Securing font when used with font-face

ralf h.'s picture

"Font embedding" is coming back to the web! The latest build of WebKit (used by Safari) has it, Opera is expected to follow. But the way they use it is by just linking a regular font file, which has to be placed somewhere on the internet, so everyone can download it.
Of course that doesn't go well with commercial fonts.

So I set up a Proof of Concept to show a way to secure* a font used with the font-face command. Just download the latest version of Safari and open this page:
http://www.fonts.info/webfonts/

You should see two "embedded" fonts. The first is protected*, the second is not. Feel free to try to download Kaffeesatz. I won't explain how the protection works, but it uses several layers of protection. It is set up in a way, where the font would reside on the foundry's server and a remote, licensed website can use the font by adding a little snippet of code to its template.

* So it's absolutely safe? No! Everything you see in your browser window was already downloaded to you machine. There is no real protection for anything that is on the web.

Comments

canderson's picture

Nice work Ralf. Thank you for posting this.

Florian Hardwig's picture

Very nice, Ralf! From my point of view, that’s heading in the right direction.

Miguel Sousa's picture

Nice work indeed!

> So it’s absolutely safe? No! Everything you see in your browser window was already downloaded to you machine.

I see, so browsers' developers are not of the hook yet, right?

> There is no real protection for anything that is on the web.

I'd think that, if the resource(s) — font(s) in this case — are only loaded into memory, i.e. not saving any file(s) on the local system, it would make things pretty safe.

aluminum's picture

"I see, so browsers’ developers are not of the hook yet, right?"

Copyright protection is not/should not be a TECHNICAL thing. It's a LEGAL thing. I see no reason for browser developers to hack the basic premise of the web in a weak attempt at forcing technical restrictions in the name of copyright protection.

4thfebruary's picture

Miguel Sousa

I’d think that, if the resource(s) — font(s) in this case — are only loaded into memory, i.e. not saving any file(s) on the local system, it would make things pretty safe.

Safari from Apple saves files into "cache.db" file (format SQLite3). with SQLiteExpert (no advertising), for example, technically prepared user, like me, can take everything.

aluminum's picture

I just stumbled upon this thread again.

Yea, it's really easy to download the font:

- visit page in firefox
- view CSS file
- copy and past the URL to the font file
- download the 'php' file
- change the extension to 'otf'

I now have Yanone Kaffeesatz Regular on my hard drive.

ralf h.'s picture

Yea, it’s really easy to download the font: visit page in firefox

True. But it's an easy fix to prevent this in a future version. The point of this script is to have a system where a licensed website would get access to the font on the foundry's server, but access from other sites and direct downloads would be prevented. This can be done. I just don't have all the neccessary features and levels of protections in it yet.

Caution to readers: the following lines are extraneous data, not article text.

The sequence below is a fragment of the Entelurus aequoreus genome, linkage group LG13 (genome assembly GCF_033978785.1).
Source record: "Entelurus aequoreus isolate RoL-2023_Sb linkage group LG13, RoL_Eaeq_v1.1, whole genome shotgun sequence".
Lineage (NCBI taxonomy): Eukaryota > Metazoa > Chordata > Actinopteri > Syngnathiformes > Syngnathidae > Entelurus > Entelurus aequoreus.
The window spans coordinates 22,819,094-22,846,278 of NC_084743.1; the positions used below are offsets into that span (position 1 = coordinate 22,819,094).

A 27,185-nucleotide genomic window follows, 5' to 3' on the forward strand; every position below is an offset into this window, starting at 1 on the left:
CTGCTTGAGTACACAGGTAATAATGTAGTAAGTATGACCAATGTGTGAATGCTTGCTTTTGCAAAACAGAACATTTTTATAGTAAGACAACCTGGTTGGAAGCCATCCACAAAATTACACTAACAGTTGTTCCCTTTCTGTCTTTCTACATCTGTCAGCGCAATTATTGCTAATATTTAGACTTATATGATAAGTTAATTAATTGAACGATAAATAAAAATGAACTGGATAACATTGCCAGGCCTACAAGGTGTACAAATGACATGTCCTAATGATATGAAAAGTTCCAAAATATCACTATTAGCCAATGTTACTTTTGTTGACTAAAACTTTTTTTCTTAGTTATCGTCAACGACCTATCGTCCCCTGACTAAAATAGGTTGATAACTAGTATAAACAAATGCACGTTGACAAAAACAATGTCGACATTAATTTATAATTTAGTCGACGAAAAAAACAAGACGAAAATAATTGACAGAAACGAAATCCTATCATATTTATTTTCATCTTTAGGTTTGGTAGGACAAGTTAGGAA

But 4thfebruary is also right. Once you access a licensed site the font will end up in your browser cache where it can extracted. And this will always be the case.
But still: Should we stop the iTunes music store because people know how to rip an DRM-protected song?

aluminum's picture

Well, if you know my stance on DRM, it's "get rid of it completely."

On the web there seems to be a strong urge to try and protect copyright concepts via technology...which always adds to the complexity/expense of the product, adds to the frustration of the honest customer, and is ultimately little to no deterrent to the person that doesn't care about copyright in the first place. ;o)

Mark Simonson's picture

I don't see how Ralf's technique would add frustration to any "honest customers" or even honest web page viewers.

The "customer," it seems to me, would be the party putting the font on the server. The people viewing the page on the web which utilizes the font, who are not the people who licensed the font, are not prevented from seeing the font at all. If the technique required site visitors to have an account or type in a password or some other nonsense, I could see your point.

In any case, what legitimate reason would anyone have to extract fonts from a cache (other than to demonstrate that there's a security hole)?

fallenartist's picture


Thanks for this Ralf.

I also was wondering if you could somehow secure a css file that contains information about a font to be safe on an EULA's side (e.g. "Embedding of the XXX Font-Software into electronic documents or internet pages is only permitted in a secured read-only mode. The Licensee must ensure that recipients of electronic documents or internet pages cannot extract the XXX Font-Software from such documents or use the embedded XXX Font-Software for editing purposes or for the creation of new documents.").

Can anyone actually ensure that no one will eventually extract anything from even a super-protected file? I don't think so. Why such a statement then?

Back to the topic, your solution seems enough "protection" for most users who browse websites. As stated many times before, one shouldn't really count in pirates who would steal/wouldn't buy anyway. The question is if font vendors see it as an enough secure embedding on the internet?

________
AL

ralf h.'s picture

You may also want to look at this thread with more information about ways to protect the fonts:
http://www.typophile.com/node/43312

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